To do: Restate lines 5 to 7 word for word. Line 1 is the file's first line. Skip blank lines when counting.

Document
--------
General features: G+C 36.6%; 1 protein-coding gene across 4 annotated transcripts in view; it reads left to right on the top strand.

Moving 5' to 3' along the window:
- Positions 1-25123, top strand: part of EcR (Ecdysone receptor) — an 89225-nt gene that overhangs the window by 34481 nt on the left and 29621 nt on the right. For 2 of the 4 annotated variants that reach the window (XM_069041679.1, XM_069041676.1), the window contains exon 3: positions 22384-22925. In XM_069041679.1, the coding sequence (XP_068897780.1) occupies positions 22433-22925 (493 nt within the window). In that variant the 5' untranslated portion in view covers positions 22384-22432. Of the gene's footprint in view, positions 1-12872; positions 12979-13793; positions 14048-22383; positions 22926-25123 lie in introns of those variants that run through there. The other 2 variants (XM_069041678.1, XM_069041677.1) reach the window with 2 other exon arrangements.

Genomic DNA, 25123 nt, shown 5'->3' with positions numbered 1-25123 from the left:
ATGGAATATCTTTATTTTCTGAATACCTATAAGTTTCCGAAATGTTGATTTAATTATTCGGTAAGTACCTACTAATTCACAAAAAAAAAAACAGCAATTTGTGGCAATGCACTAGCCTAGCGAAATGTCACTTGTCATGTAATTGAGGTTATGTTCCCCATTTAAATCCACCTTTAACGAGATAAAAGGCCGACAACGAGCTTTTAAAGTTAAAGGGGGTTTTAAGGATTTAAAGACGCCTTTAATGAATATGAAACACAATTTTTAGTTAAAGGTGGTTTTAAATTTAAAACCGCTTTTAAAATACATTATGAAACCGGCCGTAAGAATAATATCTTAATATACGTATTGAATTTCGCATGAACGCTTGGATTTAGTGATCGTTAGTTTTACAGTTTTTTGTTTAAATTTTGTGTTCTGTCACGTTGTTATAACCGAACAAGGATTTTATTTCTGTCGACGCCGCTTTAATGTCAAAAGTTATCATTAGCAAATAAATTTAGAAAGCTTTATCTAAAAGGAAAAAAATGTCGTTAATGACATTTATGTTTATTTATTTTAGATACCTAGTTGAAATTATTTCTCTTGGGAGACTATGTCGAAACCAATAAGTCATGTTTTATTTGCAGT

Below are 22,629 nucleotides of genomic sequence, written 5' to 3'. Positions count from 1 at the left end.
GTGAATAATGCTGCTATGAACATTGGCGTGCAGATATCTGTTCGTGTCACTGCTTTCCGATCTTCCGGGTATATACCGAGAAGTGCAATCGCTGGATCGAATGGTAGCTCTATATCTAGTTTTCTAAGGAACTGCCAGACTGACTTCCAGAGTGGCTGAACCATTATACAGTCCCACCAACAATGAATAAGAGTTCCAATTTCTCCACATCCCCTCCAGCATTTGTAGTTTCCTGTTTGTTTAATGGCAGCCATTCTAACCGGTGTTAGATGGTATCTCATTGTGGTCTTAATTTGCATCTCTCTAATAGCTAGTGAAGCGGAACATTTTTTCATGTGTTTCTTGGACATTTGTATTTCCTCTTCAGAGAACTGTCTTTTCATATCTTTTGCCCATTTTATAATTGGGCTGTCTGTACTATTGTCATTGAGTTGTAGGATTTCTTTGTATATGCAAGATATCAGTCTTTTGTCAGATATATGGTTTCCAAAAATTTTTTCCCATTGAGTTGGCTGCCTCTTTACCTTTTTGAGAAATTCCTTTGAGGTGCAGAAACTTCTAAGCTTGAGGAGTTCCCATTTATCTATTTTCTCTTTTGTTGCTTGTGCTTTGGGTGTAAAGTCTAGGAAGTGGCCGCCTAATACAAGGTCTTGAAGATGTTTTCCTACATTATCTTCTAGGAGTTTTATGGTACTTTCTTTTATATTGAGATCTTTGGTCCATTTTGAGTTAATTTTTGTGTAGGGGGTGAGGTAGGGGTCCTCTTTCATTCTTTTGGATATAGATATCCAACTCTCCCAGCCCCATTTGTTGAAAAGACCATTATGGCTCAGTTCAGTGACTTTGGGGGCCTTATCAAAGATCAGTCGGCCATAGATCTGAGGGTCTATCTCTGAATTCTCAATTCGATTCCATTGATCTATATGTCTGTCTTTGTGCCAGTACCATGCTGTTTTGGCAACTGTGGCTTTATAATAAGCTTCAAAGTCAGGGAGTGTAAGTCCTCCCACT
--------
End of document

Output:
ATGGAATATCTTTATTTTCTGAATACCTATAAGTTTCCGAAATGTTGATTTAATTATTCGGTAAGTACCTACTAATTCACAAAAAAAAAAACAGCAATTTGTGGCAATGCACTAGCCTAGCGAAATGTCACTTGTCATGTAATTGAGGTTATGTTCCCCATTTAAATCCACCTTTAACGAGATAAAAGGCCGACAACGAGCTTTTAAAGTTAAAGGGGGTTTTAAGGATTTAAAGACGCCTTTAATGAATATGAAACACAATTTTTAGTTAAAGGTGGTTTTAAATTTAAAACCGCTTTTAAAATACATTATGAAACCGGCCGTAAGAATAATATCTTAATATACGTATTGAATTTCGCATGAACGCTTGGATTTAGTGATCGTTAGTTTTACAGTTTTTTGTTTAAATTTTGTGTTCTGTCACGTTGTTATAACCGAACAAGGATTTTATTTCTGTCGACGCCGCTTTAATGTCAAAAGTTATCATTAGCAAATAAATTTAGAAAGCTTTATCTAAAAGGAAAAAAATGTCGTTAATGACATTTATGTTTATTTATTTTAGATACCTAGTTGAAATTATTTCTCTTGGGAGACTATGTCGAAACCAATAAGTCATGTTTTATTTGCAGT

Below are 22,629 nucleotides of genomic sequence, written 5' to 3'. Positions count from 1 at the left end.
GTGAATAATGCTGCTATGAACATTGGCGTGCAGATATCTGTTCGTGTCACTGCTTTCCGATCTTCCGGGTATATACCGAGAAGTGCAATCGCTGGATCGAATGGTAGCTCTATATCTAGTTTTCTAAGGAACTGCCAGACTGACTTCCAGAGTGGCTGAACCATTATACAGTCCCACCAACAATGAATAAGAGTTCCAATTTCTCCACATCCCCTCCAGCATTTGTAGTTTCCTGTTTGTTTAATGGCAGCCATTCTAACCGGTGTTAGATGGTATCTCATTGTGGTCTTAATTTGCATCTCTCTAATAGCTAGTGAAGCGGAACATTTTTTCATGTGTTTCTTGGACATTTGTATTTCCTCTTCAGAGAACTGTCTTTTCATATCTTTTGCCCATTTTATAATTGGGCTGTCTGTACTATTGTCATTGAGTTGTAGGATTTCTTTGTATATGCAAGATATCAGTCTTTTGTCAGATATATGGTTTCCAAAAATTTTTTCCCATTGAGTTGGCTGCCTCTTTACCTTTTTGAGAAATTCCTTTGAGGTGCAGAAACTTCTAAGCTTGAGGAGTTCCCATTTATCTATTTTCTCTTTTGTTGCTTGTGCTTTGGGTGTAAAGTCTAGGAAGTGGCCGCCTAATACAAGGTCTTGAAGATGTTTTCCTACATTATCTTCTAGGAGTTTTATGGTACTTTCTTTTATATTGAGATCTTTGGTCCATTTTGAGTTAATTTTTGTGTAGGGGGTGAGGTAGGGGTCCTCTTTCATTCTTTTGGATATAGATATCCAACTCTCCCAGCCCCATTTGTTGAAAAGACCATTATGGCTCAGTTCAGTGACTTTGGGGGCCTTATCAAAGATCAGTCGGCCATAGATCTGAGGGTCTATCTCTGAATTCTCAATTCGATTCCATTGATCTATATGTCTGTCTTTGTGCCAGTACCATGCTGTTTTGGCAACTGTGGCTTTATAATAAGCTTCAAAGTCAGGGAGTGTAAGTCCTCCCACT